ATHENS – Successful in repeatedly staving off European Union talks of sanctions over plans to drill for oil and gas off Greek islands, Turkey is satisfied to just keep talking, even it’s not negotiating or heading toward a resolution.
Turkey’s Presidential spokesman Ibrahim Kalin, who sat in on a four-hour chat between Greek and Turkish officials in Constantinople on Jan. 25 that was informal, said exploratory talks between the countries are an “important step.”
That was reported by Turkey’s state-run Anadolu News Agency in which he said the talks – a second round due in Athens in March when the EU was again due to take up sanctions – could lead to improving bilateral relations.
He didn’t say that President Recep Tayyip Erdogan had said Turkey was committed to drilling in any case and after the Turkish leader had dismissed sanctions as useless in hindering his ambitions.
Kalın said: “This is an important step in terms of our relations with our neighbor Greece, the European Union and the balance of power in the Aegean and Eastern Mediterranean,” after Turkey said only Greece should make concessions.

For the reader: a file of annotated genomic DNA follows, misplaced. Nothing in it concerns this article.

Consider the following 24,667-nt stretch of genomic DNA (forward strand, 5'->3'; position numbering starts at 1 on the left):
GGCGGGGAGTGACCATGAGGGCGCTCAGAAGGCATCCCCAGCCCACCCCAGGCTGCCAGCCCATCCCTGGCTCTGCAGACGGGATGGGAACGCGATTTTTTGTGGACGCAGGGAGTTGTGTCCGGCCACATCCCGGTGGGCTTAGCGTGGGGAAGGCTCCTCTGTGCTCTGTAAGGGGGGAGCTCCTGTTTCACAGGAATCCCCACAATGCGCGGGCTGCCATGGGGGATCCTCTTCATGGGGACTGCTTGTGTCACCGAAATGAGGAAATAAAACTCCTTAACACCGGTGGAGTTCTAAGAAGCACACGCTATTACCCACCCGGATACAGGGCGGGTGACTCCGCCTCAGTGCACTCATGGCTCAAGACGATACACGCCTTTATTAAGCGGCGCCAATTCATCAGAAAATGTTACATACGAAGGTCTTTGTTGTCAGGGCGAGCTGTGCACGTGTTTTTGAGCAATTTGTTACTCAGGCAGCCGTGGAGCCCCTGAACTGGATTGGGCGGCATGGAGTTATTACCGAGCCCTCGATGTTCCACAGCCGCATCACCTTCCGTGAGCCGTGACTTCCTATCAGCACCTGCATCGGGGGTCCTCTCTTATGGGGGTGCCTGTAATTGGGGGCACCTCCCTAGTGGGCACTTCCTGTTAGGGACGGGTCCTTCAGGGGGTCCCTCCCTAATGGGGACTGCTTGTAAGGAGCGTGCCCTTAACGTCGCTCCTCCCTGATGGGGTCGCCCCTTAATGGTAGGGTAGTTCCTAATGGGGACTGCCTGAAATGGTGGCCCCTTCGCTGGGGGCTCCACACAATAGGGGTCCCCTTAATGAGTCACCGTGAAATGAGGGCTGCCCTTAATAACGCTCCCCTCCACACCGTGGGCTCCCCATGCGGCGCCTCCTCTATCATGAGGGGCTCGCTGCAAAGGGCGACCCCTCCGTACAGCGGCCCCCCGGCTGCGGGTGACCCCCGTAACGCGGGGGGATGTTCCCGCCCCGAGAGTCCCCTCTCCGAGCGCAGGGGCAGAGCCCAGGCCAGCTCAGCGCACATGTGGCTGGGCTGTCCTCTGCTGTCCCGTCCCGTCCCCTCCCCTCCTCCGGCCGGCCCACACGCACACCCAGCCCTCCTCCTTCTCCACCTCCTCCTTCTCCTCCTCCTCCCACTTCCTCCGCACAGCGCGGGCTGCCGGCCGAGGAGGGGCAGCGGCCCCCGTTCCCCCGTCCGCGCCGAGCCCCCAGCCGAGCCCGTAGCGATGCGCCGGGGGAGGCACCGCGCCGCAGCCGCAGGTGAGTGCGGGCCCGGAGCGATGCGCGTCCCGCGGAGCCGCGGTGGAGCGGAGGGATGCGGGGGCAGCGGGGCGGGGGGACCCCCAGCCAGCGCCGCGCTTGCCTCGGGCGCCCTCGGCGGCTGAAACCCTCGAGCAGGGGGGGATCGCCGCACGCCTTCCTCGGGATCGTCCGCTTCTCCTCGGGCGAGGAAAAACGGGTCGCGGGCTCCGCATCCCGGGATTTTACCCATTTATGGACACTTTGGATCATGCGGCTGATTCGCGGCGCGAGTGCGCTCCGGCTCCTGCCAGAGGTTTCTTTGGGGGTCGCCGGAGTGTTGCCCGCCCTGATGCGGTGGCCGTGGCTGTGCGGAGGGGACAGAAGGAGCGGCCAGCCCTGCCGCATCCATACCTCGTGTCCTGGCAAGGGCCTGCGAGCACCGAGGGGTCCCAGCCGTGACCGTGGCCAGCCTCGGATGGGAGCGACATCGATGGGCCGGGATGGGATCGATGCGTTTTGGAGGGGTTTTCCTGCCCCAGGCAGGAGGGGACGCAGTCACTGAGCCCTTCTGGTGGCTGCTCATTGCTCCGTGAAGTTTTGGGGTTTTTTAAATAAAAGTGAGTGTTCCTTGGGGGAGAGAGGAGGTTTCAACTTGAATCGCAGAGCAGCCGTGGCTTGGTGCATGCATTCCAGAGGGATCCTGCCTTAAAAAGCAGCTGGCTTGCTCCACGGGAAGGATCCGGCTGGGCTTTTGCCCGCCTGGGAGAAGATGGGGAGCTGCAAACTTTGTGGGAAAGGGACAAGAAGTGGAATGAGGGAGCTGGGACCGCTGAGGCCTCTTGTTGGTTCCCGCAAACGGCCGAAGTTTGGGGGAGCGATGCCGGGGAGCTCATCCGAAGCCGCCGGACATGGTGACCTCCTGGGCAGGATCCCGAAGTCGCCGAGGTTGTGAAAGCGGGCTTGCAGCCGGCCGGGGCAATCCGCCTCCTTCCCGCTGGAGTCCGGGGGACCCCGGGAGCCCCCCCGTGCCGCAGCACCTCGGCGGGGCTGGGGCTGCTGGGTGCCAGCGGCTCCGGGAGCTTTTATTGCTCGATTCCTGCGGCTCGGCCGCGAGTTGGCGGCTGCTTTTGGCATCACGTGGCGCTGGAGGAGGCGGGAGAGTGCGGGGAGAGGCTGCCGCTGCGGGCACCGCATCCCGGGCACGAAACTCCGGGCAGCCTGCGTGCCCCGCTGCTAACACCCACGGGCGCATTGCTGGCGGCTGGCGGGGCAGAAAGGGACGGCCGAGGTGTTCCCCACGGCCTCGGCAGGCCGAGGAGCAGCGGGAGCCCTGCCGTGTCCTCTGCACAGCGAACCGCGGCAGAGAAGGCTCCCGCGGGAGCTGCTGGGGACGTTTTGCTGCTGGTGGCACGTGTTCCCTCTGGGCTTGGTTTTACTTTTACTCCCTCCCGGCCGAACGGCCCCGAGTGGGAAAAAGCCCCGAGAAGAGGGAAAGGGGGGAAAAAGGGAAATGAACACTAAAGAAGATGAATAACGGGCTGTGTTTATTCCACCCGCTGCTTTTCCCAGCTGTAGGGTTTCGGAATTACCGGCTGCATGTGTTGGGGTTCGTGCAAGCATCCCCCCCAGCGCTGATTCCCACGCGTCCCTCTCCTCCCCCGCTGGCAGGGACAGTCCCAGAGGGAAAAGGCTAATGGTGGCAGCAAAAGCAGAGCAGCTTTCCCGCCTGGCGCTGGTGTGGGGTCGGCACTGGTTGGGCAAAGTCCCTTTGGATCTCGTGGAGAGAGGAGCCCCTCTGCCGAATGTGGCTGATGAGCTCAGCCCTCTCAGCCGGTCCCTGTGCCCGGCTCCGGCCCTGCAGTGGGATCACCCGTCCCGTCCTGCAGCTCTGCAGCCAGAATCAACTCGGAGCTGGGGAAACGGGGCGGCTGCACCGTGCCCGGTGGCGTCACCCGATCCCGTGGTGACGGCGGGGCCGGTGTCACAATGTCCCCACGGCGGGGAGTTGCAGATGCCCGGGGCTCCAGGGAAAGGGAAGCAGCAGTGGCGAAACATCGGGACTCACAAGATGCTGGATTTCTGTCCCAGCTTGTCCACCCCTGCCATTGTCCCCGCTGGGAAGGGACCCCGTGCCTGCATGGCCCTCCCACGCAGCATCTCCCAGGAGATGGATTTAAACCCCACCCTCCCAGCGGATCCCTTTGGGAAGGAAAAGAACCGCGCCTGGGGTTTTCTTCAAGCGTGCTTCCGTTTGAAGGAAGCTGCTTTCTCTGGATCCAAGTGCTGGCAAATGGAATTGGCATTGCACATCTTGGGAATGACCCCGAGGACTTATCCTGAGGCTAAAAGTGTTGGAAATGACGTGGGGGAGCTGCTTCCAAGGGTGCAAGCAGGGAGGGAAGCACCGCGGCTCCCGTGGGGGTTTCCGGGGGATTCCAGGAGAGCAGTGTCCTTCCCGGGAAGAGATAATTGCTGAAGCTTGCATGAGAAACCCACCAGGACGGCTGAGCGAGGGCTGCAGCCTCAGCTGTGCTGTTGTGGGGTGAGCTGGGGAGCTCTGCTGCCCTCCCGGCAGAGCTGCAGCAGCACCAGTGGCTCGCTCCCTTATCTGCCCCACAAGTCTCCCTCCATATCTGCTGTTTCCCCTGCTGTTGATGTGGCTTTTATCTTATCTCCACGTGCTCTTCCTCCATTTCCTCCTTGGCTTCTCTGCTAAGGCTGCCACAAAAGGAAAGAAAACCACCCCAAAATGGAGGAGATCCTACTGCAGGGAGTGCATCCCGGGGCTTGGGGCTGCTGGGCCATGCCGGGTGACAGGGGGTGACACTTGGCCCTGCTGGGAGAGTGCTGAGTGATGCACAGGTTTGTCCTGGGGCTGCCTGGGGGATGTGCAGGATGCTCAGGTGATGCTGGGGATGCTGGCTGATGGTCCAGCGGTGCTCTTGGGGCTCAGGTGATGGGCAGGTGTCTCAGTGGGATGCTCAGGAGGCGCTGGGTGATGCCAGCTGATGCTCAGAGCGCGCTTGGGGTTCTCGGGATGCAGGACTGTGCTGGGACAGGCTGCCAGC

Kalın said Turkey and the EU want to build an order in which peace and stability prevails in the Eastern Mediterranean, the Middle East, the Gulf Region and Africa although Erdogan’s authoritarian rule has driven his country away from the EU.
“Turkey will try to actualize a foreign policy that is human-, peace- and stability-centered and based on mutual respect of equal actors, taking into consideration the geography and national interests,” said Kalin.
After Erdogan lost a friend in former US President Donald Trump, Turkey is wary of what President Joe Biden – a known Hellenophile – will do, especially after the US ripped Turkey for buying Russian-made S-400 missile defense system.
“We believe that new opportunities in Turkish-American relations will emerge with the start of Biden’s administration. We have started making contacts with our counterparts,” he added.